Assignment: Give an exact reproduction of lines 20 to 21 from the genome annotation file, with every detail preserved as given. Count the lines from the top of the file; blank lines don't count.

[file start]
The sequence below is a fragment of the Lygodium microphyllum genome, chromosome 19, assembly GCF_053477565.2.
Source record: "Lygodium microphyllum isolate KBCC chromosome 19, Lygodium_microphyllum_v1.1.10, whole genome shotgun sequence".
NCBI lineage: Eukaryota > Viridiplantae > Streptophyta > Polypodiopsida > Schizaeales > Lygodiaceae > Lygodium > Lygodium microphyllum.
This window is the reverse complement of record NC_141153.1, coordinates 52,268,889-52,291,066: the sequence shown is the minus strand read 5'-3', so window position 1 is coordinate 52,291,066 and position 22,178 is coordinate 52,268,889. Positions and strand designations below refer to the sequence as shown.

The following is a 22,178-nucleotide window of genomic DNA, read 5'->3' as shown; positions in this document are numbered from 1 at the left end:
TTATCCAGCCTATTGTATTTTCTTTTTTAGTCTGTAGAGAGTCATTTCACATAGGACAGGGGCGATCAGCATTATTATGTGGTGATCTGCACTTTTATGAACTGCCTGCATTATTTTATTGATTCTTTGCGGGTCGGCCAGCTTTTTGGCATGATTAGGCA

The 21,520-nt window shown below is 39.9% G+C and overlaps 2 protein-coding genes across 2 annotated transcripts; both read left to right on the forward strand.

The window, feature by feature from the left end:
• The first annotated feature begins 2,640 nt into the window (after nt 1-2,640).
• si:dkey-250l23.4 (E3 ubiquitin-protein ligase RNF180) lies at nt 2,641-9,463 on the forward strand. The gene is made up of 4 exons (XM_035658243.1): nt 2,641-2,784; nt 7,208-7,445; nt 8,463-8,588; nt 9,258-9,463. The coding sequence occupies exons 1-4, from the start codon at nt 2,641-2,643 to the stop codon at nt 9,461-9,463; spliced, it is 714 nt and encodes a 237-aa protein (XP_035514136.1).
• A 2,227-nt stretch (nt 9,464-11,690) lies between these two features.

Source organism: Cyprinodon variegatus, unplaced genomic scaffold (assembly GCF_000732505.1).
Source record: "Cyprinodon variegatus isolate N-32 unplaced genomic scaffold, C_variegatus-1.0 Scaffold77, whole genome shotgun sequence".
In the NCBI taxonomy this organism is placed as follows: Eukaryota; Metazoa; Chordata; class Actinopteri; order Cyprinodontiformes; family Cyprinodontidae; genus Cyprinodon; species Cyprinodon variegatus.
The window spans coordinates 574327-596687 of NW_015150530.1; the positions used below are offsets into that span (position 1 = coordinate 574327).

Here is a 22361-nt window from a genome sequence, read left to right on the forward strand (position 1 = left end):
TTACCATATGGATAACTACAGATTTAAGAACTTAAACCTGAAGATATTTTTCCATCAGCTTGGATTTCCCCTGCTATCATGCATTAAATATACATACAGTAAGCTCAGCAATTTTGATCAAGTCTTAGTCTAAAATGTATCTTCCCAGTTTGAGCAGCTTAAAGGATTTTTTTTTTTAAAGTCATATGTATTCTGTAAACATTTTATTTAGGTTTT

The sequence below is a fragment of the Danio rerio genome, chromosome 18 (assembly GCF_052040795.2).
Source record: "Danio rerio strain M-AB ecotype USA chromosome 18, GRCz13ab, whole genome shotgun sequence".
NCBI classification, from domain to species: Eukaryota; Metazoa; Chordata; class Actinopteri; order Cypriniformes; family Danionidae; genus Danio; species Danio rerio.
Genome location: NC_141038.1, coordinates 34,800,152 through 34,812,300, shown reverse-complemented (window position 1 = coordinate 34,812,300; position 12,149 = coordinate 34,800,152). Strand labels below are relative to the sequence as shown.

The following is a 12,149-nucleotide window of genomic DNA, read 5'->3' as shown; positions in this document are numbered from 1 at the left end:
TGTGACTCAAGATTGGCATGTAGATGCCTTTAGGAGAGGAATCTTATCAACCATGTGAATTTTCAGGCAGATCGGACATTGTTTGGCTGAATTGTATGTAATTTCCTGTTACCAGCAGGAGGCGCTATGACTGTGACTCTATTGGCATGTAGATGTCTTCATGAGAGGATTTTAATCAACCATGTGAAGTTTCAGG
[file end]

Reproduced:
NCBI classification, from domain to species: Eukaryota; Metazoa; Chordata; class Actinopteri; order Cypriniformes; family Danionidae; genus Danio; species Danio rerio.
Genome location: NC_141038.1, coordinates 34,800,152 through 34,812,300, shown reverse-complemented (window position 1 = coordinate 34,812,300; position 12,149 = coordinate 34,800,152). Strand labels below are relative to the sequence as shown.